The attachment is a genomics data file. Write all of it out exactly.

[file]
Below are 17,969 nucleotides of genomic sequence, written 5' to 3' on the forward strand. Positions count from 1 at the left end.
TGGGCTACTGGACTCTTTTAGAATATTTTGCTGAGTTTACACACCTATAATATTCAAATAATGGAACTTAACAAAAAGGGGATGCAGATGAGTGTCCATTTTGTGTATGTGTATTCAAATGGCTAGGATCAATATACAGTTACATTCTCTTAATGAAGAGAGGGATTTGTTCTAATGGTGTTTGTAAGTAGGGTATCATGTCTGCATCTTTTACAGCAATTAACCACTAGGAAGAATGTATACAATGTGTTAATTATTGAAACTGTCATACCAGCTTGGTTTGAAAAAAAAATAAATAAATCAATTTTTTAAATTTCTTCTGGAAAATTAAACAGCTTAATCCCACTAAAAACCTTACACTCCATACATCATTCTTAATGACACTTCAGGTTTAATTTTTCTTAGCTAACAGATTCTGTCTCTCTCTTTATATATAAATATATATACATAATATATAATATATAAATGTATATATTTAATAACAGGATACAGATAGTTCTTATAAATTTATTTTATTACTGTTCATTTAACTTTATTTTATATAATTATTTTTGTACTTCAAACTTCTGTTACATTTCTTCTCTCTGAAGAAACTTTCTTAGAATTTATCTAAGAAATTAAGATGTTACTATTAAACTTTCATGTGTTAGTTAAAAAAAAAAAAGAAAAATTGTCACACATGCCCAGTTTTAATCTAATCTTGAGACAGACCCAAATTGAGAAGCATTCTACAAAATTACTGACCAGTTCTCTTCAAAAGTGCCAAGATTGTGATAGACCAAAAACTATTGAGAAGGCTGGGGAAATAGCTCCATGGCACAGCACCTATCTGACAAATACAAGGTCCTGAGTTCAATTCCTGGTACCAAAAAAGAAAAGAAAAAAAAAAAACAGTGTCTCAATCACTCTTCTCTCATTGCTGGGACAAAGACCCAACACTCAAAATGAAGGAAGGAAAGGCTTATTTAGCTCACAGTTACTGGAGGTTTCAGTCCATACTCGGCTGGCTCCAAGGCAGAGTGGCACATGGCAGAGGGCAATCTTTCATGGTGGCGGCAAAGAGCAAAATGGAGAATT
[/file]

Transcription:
Below are 17,969 nucleotides of genomic sequence, written 5' to 3' on the forward strand. Positions count from 1 at the left end.
TGGGCTACTGGACTCTTTTAGAATATTTTGCTGAGTTTACACACCTATAATATTCAAATAATGGAACTTAACAAAAAGGGGATGCAGATGAGTGTCCATTTTGTGTATGTGTATTCAAATGGCTAGGATCAATATACAGTTACATTCTCTTAATGAAGAGAGGGATTTGTTCTAATGGTGTTTGTAAGTAGGGTATCATGTCTGCATCTTTTACAGCAATTAACCACTAGGAAGAATGTATACAATGTGTTAATTATTGAAACTGTCATACCAGCTTGGTTTGAAAAAAAAATAAATAAATCAATTTTTTAAATTTCTTCTGGAAAATTAAACAGCTTAATCCCACTAAAAACCTTACACTCCATACATCATTCTTAATGACACTTCAGGTTTAATTTTTCTTAGCTAACAGATTCTGTCTCTCTCTTTATATATAAATATATATACATAATATATAATATATAAATGTATATATTTAATAACAGGATACAGATAGTTCTTATAAATTTATTTTATTACTGTTCATTTAACTTTATTTTATATAATTATTTTTGTACTTCAAACTTCTGTTACATTTCTTCTCTCTGAAGAAACTTTCTTAGAATTTATCTAAGAAATTAAGATGTTACTATTAAACTTTCATGTGTTAGTTAAAAAAAAAAAAGAAAAATTGTCACACATGCCCAGTTTTAATCTAATCTTGAGACAGACCCAAATTGAGAAGCATTCTACAAAATTACTGACCAGTTCTCTTCAAAAGTGCCAAGATTGTGATAGACCAAAAACTATTGAGAAGGCTGGGGAAATAGCTCCATGGCACAGCACCTATCTGACAAATACAAGGTCCTGAGTTCAATTCCTGGTACCAAAAAAGAAAAGAAAAAAAAAAAACAGTGTCTCAATCACTCTTCTCTCATTGCTGGGACAAAGACCCAACACTCAAAATGAAGGAAGGAAAGGCTTATTTAGCTCACAGTTACTGGAGGTTTCAGTCCATACTCGGCTGGCTCCAAGGCAGAGTGGCACATGGCAGAGGGCAATCTTTCATGGTGGCGGCAAAGAGCAAAATGGAGAATT